Maybe Keith Stephens wasn’t a saint, and I don’t know if he was, however if you’re crawling out of Poso on a bike and Marotta’s hurt you, Pfister’s embarrassed you and Laurente is one stroke away from putting you away like winter clothes, the water fountain and bench that appear on your right in the middle of the fourth hill can seem like an oasis in a bad cycling dream.
Thank Keith Stephens. Thank Anne, his wife. Thank your lucky stars as you stare at your empty water bottles and your heretofore not so promising future.
Stephens died in March, at the beginning of the COVID-19 shutdown. He lived with Anne on Granite Woody Road. On June 27, cyclists are invited to come between 8:30 and 10:30 a.m. for a ride honoring Stephens organized by Anne and the Kern Wheelmen.
Anne will have a guestbook at the fountain and she will place a stone made of pink granite underneath the bench carved with the following words:
“Amberhill Lane Rest Stop. Dedicated to the cyclists of Kern Co. in memory of Keith Stephens.”
In May of 2009, Stephens put in a drinking fountain at the end of his driveway on Granite Road and planted two small liquidambars to boot.
Not only was it water, but sweet water drawn from the bottom of a 1,000-foot well. It was usually cool, or cool enough, having been chilled by a 40-foot snarl of PVC four feet below the fountain.
“I just want cyclists to have a nice place to stop,” Stephens said at the time. “Some day, it will be shady.”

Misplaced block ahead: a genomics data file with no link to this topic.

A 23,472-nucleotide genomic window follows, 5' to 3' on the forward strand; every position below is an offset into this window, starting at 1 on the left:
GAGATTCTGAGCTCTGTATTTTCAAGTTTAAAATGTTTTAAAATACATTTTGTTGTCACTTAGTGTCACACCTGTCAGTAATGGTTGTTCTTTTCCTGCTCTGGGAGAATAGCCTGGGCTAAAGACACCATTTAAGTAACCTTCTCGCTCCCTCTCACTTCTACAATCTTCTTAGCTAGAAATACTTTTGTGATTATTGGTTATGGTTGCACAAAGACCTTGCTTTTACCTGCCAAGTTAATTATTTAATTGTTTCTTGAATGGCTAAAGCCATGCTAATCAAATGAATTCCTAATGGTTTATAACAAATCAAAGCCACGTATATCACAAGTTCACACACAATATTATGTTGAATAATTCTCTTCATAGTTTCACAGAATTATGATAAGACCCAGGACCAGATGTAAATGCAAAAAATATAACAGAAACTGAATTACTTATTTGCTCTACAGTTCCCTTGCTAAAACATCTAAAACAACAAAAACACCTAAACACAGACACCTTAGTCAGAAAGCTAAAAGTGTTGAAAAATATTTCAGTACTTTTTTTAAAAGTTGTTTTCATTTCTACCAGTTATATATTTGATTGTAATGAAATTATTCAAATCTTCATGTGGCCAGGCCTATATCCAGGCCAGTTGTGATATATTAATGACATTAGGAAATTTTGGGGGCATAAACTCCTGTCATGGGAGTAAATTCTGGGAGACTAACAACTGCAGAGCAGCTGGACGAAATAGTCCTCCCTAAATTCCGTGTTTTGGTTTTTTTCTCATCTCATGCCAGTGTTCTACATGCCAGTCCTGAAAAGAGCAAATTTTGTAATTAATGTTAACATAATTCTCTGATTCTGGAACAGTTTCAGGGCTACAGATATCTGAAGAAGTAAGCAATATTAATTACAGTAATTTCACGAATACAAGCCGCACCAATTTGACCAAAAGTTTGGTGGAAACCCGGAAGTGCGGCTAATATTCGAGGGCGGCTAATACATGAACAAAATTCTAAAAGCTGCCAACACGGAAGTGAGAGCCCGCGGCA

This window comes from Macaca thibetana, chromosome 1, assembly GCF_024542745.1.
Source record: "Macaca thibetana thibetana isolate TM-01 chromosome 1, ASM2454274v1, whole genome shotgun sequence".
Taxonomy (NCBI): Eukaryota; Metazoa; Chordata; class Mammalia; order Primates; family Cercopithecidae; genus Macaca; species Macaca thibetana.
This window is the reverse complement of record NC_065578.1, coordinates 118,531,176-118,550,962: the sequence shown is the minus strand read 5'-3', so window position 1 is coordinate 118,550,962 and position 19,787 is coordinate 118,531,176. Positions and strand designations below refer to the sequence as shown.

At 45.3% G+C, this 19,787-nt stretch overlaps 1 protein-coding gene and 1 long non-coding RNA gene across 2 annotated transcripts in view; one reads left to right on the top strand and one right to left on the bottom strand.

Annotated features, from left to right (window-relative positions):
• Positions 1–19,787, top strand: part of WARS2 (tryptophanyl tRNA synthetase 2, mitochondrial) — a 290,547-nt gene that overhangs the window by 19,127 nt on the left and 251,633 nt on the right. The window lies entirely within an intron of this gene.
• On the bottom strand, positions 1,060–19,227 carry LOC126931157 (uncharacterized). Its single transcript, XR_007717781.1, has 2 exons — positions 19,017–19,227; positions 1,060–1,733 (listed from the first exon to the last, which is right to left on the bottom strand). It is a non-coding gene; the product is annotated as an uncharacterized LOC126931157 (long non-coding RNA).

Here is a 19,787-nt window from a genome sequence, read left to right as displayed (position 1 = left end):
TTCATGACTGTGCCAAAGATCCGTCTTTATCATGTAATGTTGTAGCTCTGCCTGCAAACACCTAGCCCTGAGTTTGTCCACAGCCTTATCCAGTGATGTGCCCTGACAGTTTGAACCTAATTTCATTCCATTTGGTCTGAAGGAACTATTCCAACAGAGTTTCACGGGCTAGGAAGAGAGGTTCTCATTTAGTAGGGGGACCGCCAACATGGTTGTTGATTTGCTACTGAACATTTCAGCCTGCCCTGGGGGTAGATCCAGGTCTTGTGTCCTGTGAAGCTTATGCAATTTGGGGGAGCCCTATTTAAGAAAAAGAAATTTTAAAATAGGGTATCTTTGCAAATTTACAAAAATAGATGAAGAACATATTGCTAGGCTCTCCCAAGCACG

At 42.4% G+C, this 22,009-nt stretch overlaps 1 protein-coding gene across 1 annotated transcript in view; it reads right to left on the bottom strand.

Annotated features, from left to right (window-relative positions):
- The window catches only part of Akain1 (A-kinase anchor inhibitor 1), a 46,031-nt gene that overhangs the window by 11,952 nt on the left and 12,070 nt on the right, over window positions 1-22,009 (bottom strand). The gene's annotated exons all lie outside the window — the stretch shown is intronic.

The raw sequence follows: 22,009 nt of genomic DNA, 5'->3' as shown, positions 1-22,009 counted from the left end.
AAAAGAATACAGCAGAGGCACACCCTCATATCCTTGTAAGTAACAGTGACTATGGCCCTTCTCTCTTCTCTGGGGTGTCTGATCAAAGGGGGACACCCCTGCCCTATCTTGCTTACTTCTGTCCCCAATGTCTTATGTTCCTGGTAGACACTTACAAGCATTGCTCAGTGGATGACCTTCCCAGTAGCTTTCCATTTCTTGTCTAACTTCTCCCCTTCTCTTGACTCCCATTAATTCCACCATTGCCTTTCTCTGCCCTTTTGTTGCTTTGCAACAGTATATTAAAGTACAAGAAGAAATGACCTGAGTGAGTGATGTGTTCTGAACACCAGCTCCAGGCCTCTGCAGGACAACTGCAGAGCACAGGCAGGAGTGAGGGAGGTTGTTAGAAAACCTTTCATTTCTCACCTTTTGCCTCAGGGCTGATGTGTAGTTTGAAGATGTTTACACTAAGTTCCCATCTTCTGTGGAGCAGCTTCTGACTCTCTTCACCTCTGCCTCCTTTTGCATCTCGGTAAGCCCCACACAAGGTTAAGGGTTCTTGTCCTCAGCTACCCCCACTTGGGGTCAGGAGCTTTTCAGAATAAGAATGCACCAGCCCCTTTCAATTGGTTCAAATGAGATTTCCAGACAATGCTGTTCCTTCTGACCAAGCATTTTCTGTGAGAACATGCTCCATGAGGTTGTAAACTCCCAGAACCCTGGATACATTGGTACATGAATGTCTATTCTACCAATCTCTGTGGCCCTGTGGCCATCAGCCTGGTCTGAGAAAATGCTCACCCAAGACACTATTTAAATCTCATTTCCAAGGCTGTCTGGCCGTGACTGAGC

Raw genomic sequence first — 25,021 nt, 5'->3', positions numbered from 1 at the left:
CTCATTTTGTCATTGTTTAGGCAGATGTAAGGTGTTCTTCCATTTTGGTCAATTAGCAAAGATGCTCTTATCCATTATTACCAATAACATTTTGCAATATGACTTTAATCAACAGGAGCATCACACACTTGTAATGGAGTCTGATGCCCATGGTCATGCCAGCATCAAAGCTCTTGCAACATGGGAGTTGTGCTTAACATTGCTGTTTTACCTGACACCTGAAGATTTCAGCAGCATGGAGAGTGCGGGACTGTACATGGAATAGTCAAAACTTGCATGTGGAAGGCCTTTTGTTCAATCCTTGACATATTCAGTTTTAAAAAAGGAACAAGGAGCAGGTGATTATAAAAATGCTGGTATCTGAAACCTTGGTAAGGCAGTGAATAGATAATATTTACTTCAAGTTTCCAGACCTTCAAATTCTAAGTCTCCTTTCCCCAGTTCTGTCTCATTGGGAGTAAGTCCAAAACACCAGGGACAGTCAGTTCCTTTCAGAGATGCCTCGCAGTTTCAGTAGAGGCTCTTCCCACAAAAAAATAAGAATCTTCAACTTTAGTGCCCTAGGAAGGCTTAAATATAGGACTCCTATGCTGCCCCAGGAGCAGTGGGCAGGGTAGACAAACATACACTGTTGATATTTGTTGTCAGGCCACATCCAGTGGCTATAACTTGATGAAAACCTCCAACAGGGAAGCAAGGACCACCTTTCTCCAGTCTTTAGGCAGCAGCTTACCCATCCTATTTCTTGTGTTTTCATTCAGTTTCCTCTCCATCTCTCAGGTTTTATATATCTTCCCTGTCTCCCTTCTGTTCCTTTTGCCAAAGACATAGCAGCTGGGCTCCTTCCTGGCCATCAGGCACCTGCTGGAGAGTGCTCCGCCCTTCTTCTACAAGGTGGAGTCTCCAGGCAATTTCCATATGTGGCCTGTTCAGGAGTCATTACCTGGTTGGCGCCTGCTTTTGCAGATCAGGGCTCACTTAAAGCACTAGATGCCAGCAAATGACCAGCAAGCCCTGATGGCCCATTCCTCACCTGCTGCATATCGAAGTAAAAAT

I’d met Stephens years before when he worked at Floyd’s. He was one of those Floyd’s guys who could do everything and could explain it to you without making you feel like you were beyond help.
Stephens could be cantankerous and was an independent thinker. I said at the time that “Stephens was so conservative that he made Ronald Reagan look like Huey Newton."
His wife, Anne, owned Kern River Power Equipment for 23 years before selling it earlier this year. They had built a house on Granite Road, 3.7 miles north of where it veers from North Chester. They grew tomatoes, baby corn, Japanese peppers, romanesco, black-eyed peas, green striped Armenian cucumbers, 4-inch-long sugar snaps and raised 100 free-range chickens. They sold both the eggs and vegetables at the farmers market on Saturdays.
Years before putting in the fountain, Stephens met cyclist Monica Anderson at the farmers market. She suggested that if he was looking for friends, and Anderson wasn’t convinced he was, that he would make a lot of them if he put in a fountain on Granite Road.
It was a tough project, even for somebody as handy as Stephens. Stephens had undergone six back surgeries.
His property was also almost a half-mile from the road and to put in a fountain, he needed the right of way from one neighbor and help from two others.
Neighbors joined in. Both Marlon and Nancy Walker and Mark and Stephanie Uharriet donated 1,000 feet of pipe, and John and Wendy Wright gave him the right of way and pretty soon water was flowing from their 1,130-foot-deep well into an an 8-gallon reservoir of cool water. Cyclists can be thirsty, but even with they are near death, eight gallons is enough.
The fountain flowed on May 13, 2009, which was Stephens’ birthday. Stephens was lauded by City Councilman Mike Maggard, and for years cyclists used the fountain, many not knowing who had put it in or why.
Over the years, the fountain needed work and Stephens became too sick and disabled to keep up. Pipes sprung leaks, some needed to be replaced and others redirected. By 2017, the fountain stopped working.
Enter Monica Anderson, one of the original inspirations for the fountain who, with help from Eric Ross, Curt Reynolds and the Kern Wheelmen, spent a Saturday morning trenching, patching and replacing parts. The fountain flowed again.
“The night after he died, I decided I wanted to do something to honor his life," said Anne, who couldn't be at his bedside because of COVID-19.
The 36-by-18-inch pink-speckled granite stone, along with the fountain, the bench, will do that, and thirsty cyclists looking for any excuse to stop, rest and drink before heading home will thank him.